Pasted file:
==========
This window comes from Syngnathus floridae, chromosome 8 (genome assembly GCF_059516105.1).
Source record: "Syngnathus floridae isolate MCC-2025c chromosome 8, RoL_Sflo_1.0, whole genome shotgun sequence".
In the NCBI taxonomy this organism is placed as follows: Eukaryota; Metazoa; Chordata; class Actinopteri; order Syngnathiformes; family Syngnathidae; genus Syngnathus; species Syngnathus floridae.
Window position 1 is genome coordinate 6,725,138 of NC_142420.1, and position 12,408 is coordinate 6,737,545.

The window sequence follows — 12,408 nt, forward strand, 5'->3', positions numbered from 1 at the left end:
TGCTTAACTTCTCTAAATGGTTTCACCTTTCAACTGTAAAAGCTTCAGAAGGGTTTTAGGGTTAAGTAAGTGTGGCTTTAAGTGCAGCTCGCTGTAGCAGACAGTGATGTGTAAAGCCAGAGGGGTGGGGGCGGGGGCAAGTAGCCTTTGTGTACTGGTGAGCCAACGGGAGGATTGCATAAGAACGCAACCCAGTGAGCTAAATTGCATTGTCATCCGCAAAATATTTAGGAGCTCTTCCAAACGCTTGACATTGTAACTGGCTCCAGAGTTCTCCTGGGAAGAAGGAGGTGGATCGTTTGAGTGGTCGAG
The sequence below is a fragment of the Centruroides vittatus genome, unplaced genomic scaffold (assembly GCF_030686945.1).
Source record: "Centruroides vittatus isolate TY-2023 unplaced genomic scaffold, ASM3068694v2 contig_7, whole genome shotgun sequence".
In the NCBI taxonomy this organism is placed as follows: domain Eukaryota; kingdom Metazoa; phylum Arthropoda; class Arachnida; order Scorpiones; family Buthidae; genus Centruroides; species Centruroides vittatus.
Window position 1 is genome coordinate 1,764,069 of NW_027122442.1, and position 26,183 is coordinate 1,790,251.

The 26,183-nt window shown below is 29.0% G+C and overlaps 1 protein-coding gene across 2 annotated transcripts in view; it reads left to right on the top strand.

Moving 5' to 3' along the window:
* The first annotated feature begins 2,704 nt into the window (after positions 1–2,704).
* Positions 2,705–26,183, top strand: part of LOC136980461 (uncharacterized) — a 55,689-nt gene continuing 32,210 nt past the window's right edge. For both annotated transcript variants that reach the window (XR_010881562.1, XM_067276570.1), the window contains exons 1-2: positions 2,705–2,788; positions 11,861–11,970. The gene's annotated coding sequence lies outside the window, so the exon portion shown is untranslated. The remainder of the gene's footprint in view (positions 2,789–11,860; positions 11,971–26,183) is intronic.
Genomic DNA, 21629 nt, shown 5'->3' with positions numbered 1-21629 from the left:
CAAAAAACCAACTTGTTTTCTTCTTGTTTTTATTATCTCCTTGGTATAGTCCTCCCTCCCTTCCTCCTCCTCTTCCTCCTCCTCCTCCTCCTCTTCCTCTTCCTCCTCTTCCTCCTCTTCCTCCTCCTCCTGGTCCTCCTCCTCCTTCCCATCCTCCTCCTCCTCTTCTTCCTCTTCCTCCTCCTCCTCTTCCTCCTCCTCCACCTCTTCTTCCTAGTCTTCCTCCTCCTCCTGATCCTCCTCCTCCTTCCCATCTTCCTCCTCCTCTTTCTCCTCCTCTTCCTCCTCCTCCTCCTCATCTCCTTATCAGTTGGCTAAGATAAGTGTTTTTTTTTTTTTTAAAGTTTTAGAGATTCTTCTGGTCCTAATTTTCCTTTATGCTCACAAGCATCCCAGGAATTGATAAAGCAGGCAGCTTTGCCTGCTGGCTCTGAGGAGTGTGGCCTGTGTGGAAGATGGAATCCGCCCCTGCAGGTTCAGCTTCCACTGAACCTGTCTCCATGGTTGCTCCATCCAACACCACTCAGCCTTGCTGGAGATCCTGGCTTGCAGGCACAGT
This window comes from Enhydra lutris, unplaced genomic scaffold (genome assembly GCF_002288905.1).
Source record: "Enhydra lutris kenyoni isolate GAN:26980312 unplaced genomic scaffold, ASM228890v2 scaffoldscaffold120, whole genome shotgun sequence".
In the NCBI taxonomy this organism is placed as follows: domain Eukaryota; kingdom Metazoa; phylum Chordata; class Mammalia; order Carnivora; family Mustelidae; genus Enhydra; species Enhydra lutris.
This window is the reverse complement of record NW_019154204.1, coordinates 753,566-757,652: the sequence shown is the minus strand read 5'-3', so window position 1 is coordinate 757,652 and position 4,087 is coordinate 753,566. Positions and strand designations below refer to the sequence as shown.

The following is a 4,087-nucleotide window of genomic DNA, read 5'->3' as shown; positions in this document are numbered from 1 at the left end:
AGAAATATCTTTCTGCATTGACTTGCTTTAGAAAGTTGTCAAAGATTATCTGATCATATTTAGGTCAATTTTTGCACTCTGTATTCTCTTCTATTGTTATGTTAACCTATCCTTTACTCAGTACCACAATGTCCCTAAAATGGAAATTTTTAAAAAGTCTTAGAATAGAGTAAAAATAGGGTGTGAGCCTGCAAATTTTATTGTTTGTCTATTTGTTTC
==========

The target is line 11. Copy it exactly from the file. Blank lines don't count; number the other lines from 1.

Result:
The 26,183-nt window shown below is 29.0% G+C and overlaps 1 protein-coding gene across 2 annotated transcripts in view; it reads left to right on the top strand.